What is a shadow fork?
What is a shadow fork?
Shadow forks are similar to devnets, but instead of having their own state, they copy the state of another network (devnet or mainnet).
For example, a shadow fork of the main Ethereum network still accepts all transactions that go to the mainnet.
This branch could switch to Proof-of-Stake, but it would still keep mainnet transactions and other state/history data.
After a successful merge on the shadow fork, it moves on to the Proof-of-Stake chain and ignores any Proof-of-Work blocks that were added to the mainnet.
How is a shadow fork different from a normal fork?
Unlike a shadow fork which is intentionally created to test network upgrades with existing state data from the original chain, a normal fork happens when the development community modifies the protocol or is affected by hacks. When a fork occurs, the blockchain splits, making a second (new) blockchain with the same history as the first but a different path.
One example of how upgrades to a blockchain from core developers causes a fork, is the London Hard Fork which introduced EIP-1559 to optimize Ethereum’s transaction fee structure.
Bitcoin and Ethereum are both based on blockchain technology and run on open-source software. They are called "blockchains" because they are made up of blocks of data that can be linked back to the first transaction on the network.
Because they are open source, their communities are responsible for maintaining and enhancing the source code. As a result, a fork may happen to make a blockchain more secure, to add new features, or to mitigate the effects of a hack, which occurred in 2016 after The DAO hack.
In 2016 the Ethereum blockchain forked into Ethereum Classic which maintained an accurate ledger that reflected the 3.6 million ETH that was stolen, and Ethereum which forked to reverse the hack.
What is the difference between soft forks and hard forks?
The difference between soft forks and hard forks is that soft forks change the code of an existing blockchain and hard forks divide the blockchain into two distinct blockchains.
A soft fork can be thought of as an update to the software that runs the blockchain. As long as everyone uses it, it will become the new set of rules for the network.
Soft forks have been used to add new features or functions to Ethereum, usually by changing the codebase and client software. The changes work with blocks that were made before the fork because the end result is a single blockchain.
When the code changes so much that the new version can't be used with older blocks, this is called a "hard fork." In this case, the blockchain splits into two parts:
- the old blockchain that follows the old rules
- the new blockchain that follows the new rules
This makes a brand-new cryptocurrency and is where many well-known currencies got their start. A hard fork created Bitcoin Cash from the original Bitcoin blockchain, and Ethereum Classic (ETC) was made from Ethereum (ETH).
Why are shadow forks important?
Shadow forks are important tools for web3 developers because it allows them to test their assumptions about the network's upcoming upgrades against the most current conditions of the mainnet’s production environment.
Shadow forks are important to show that the Merge will come to fruition without a detrimental transition for existing dApps that run on the network.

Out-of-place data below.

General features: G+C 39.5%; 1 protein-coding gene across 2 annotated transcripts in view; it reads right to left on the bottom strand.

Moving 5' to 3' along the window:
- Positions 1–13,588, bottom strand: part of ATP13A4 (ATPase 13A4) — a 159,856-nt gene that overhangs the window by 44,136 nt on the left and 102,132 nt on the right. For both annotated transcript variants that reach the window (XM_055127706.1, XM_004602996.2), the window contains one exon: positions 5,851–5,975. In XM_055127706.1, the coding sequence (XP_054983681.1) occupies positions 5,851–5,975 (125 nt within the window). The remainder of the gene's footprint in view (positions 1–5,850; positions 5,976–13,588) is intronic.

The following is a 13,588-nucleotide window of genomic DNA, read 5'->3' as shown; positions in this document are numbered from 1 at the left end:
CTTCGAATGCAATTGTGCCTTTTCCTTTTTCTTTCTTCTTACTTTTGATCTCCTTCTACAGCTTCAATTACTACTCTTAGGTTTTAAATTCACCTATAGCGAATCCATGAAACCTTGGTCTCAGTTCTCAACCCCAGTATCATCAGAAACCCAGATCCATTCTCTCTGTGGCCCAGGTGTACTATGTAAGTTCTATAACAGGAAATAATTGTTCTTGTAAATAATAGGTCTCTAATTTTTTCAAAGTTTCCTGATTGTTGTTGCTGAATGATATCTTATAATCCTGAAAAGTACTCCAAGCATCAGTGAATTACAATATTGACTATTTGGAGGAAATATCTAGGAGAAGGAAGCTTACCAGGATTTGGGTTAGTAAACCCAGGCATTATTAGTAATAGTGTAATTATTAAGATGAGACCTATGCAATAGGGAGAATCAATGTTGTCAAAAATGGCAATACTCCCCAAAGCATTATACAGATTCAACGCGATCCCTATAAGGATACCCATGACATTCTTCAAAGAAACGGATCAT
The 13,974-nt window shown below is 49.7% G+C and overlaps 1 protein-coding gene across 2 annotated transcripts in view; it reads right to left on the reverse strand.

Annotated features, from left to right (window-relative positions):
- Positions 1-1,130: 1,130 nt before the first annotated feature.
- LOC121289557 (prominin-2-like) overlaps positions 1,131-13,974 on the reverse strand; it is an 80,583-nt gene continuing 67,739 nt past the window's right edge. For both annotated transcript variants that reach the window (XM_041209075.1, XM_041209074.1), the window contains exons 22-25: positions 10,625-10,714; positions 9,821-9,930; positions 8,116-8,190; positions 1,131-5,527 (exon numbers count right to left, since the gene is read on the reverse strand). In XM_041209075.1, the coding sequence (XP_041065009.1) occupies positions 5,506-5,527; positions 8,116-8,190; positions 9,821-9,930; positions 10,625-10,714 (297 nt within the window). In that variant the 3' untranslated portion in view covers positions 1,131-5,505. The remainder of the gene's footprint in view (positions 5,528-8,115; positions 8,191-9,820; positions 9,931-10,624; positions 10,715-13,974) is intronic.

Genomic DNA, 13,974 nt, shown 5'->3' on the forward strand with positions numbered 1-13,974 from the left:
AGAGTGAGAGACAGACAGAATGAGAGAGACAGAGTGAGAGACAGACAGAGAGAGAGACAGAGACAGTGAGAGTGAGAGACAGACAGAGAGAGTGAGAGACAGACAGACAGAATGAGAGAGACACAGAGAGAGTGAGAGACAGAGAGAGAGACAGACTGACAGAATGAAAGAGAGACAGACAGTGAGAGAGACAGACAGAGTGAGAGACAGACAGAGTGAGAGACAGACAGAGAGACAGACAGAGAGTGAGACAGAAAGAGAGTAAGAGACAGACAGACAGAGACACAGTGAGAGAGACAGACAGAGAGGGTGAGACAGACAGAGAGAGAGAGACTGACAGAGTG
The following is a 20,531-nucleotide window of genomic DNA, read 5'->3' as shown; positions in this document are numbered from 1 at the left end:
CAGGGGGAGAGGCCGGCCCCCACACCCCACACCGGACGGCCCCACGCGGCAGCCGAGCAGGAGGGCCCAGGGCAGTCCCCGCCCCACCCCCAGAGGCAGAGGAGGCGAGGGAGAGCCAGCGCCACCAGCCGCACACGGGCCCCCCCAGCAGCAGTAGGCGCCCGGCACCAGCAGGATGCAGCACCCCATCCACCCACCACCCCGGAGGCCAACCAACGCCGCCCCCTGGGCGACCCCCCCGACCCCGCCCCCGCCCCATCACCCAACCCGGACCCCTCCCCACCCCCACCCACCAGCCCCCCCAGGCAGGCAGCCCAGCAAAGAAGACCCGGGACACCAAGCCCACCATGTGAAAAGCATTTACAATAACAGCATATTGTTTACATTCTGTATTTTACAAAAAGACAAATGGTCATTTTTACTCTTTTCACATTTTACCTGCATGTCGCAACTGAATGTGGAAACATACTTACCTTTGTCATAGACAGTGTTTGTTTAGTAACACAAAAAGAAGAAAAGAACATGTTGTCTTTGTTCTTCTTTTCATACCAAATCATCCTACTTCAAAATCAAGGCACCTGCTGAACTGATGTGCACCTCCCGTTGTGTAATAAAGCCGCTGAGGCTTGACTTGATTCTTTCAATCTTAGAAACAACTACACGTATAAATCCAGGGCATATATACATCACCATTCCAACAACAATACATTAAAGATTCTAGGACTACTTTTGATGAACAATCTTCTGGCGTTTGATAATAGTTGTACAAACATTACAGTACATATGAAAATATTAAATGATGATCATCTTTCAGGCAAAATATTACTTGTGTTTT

Testnets that have these shadow forks will be the testing grounds to ensure a smooth merge transition occurs, and will help engender trust to node operators and builders.
How do shadow forks work?
In the picture above, the top row of Goerli blocks shows a node on the canonical (i.e. original) blockchain that doesn't know about the shadow fork.
The middle row of Goerli blocks represents a node on the shadow-forked chain with a different configuration that tells it to split when it reaches the terminal total difficulty (TTD) or the total mining difficulty that is used as a trigger for clients to stop mining and transition to PoS.
In the last row, there is a picture of a Beacon Chain that was made just for the shadow fork. When the TTD is reached, the nodes in the canonical chain keep making blocks as if nothing had happened and the nodes whose configurations have changed split off go through the Merge.
Then, the next validator makes the first block for the Beacon Chain after the Merge.
Shadow forking is the best way to do this because it lets developers test how well the fork and merge process works without affecting the public testnet or mainnet.
By doing this shadow fork operation over and over again, developers can test the merging transition under different situations.
What are well-known shadow forks?
Two testnets stand out as having some of the most well-known shadow forks: Goerli has gone through three shadow forks, while mainnet has gone through six. The main difference between the two mainnet shadow forks was that all client combinations made it through a shadow fork transfer and stayed in sync.
This shadow fork also uses the develop/unstable branch for each client. This means that developers no longer need to merge branches. On the mainnet, the deposit contract was used again, but with a different fork ID.
This implies that on the shadow fork, every mainnet deposit must be processed and marked as invalid. This resource-intensive computation caused some edge conditions for a small number of clients, but the network still worked fine.
How to shadow fork Ethereum
Shadow Forks Are Critical Ethereum Developer Tools
Shadow forks play an important role in the ongoing development and scaling improvements of the Ethereum blockchain. With shadow forks, core Ethereum developers, node providers, and independent stakers can prepare for upcoming network-wide changes so the Ethereum application ecosystem is not interrupted.